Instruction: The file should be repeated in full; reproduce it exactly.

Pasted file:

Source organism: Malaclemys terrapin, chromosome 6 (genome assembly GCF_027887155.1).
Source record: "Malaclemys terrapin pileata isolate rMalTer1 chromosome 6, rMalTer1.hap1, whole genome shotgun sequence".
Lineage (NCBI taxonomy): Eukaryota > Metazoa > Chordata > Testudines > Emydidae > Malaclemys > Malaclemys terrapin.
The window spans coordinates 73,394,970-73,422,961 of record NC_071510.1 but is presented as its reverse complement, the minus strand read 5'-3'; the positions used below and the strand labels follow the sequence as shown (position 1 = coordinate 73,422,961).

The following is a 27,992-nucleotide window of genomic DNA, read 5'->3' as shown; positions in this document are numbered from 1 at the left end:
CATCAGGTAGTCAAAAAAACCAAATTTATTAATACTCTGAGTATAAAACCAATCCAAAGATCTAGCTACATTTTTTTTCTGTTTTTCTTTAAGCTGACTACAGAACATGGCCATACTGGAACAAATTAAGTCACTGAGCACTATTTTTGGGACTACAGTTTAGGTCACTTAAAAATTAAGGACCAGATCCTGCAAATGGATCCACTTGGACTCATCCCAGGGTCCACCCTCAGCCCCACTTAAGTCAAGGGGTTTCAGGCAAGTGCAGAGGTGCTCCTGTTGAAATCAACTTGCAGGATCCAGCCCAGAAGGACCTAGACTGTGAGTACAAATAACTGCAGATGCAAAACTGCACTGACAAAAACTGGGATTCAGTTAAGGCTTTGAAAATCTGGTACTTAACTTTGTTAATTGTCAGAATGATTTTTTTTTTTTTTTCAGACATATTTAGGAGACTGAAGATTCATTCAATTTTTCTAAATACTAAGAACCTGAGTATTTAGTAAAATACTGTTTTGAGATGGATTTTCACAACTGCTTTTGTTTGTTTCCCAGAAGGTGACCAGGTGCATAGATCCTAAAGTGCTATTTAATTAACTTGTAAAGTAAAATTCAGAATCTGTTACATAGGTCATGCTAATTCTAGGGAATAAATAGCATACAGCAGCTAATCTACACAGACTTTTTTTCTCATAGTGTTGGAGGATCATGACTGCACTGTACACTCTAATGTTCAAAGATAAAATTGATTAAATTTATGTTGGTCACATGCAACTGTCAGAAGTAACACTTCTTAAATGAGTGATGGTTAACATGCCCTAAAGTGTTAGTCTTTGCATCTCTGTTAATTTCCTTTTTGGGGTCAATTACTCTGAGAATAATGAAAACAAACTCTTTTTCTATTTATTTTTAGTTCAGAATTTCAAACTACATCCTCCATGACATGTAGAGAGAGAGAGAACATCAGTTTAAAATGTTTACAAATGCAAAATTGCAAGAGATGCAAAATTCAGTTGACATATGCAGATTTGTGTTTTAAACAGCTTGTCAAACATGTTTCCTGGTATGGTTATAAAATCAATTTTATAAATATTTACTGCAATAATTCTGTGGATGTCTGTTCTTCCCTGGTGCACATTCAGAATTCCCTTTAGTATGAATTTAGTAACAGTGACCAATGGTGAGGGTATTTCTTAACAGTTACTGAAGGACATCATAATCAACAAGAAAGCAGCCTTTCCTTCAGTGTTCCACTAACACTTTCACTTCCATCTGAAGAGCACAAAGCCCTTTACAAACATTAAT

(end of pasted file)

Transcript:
Source organism: Malaclemys terrapin, chromosome 6 (genome assembly GCF_027887155.1).
Source record: "Malaclemys terrapin pileata isolate rMalTer1 chromosome 6, rMalTer1.hap1, whole genome shotgun sequence".
Lineage (NCBI taxonomy): Eukaryota > Metazoa > Chordata > Testudines > Emydidae > Malaclemys > Malaclemys terrapin.
The window spans coordinates 73,394,970-73,422,961 of record NC_071510.1 but is presented as its reverse complement, the minus strand read 5'-3'; the positions used below and the strand labels follow the sequence as shown (position 1 = coordinate 73,422,961).

The following is a 27,992-nucleotide window of genomic DNA, read 5'->3' as shown; positions in this document are numbered from 1 at the left end:
CATCAGGTAGTCAAAAAAACCAAATTTATTAATACTCTGAGTATAAAACCAATCCAAAGATCTAGCTACATTTTTTTTCTGTTTTTCTTTAAGCTGACTACAGAACATGGCCATACTGGAACAAATTAAGTCACTGAGCACTATTTTTGGGACTACAGTTTAGGTCACTTAAAAATTAAGGACCAGATCCTGCAAATGGATCCACTTGGACTCATCCCAGGGTCCACCCTCAGCCCCACTTAAGTCAAGGGGTTTCAGGCAAGTGCAGAGGTGCTCCTGTTGAAATCAACTTGCAGGATCCAGCCCAGAAGGACCTAGACTGTGAGTACAAATAACTGCAGATGCAAAACTGCACTGACAAAAACTGGGATTCAGTTAAGGCTTTGAAAATCTGGTACTTAACTTTGTTAATTGTCAGAATGATTTTTTTTTTTTTTTCAGACATATTTAGGAGACTGAAGATTCATTCAATTTTTCTAAATACTAAGAACCTGAGTATTTAGTAAAATACTGTTTTGAGATGGATTTTCACAACTGCTTTTGTTTGTTTCCCAGAAGGTGACCAGGTGCATAGATCCTAAAGTGCTATTTAATTAACTTGTAAAGTAAAATTCAGAATCTGTTACATAGGTCATGCTAATTCTAGGGAATAAATAGCATACAGCAGCTAATCTACACAGACTTTTTTTCTCATAGTGTTGGAGGATCATGACTGCACTGTACACTCTAATGTTCAAAGATAAAATTGATTAAATTTATGTTGGTCACATGCAACTGTCAGAAGTAACACTTCTTAAATGAGTGATGGTTAACATGCCCTAAAGTGTTAGTCTTTGCATCTCTGTTAATTTCCTTTTTGGGGTCAATTACTCTGAGAATAATGAAAACAAACTCTTTTTCTATTTATTTTTAGTTCAGAATTTCAAACTACATCCTCCATGACATGTAGAGAGAGAGAGAACATCAGTTTAAAATGTTTACAAATGCAAAATTGCAAGAGATGCAAAATTCAGTTGACATATGCAGATTTGTGTTTTAAACAGCTTGTCAAACATGTTTCCTGGTATGGTTATAAAATCAATTTTATAAATATTTACTGCAATAATTCTGTGGATGTCTGTTCTTCCCTGGTGCACATTCAGAATTCCCTTTAGTATGAATTTAGTAACAGTGACCAATGGTGAGGGTATTTCTTAACAGTTACTGAAGGACATCATAATCAACAAGAAAGCAGCCTTTCCTTCAGTGTTCCACTAACACTTTCACTTCCATCTGAAGAGCACAAAGCCCTTTACAAACATTAAT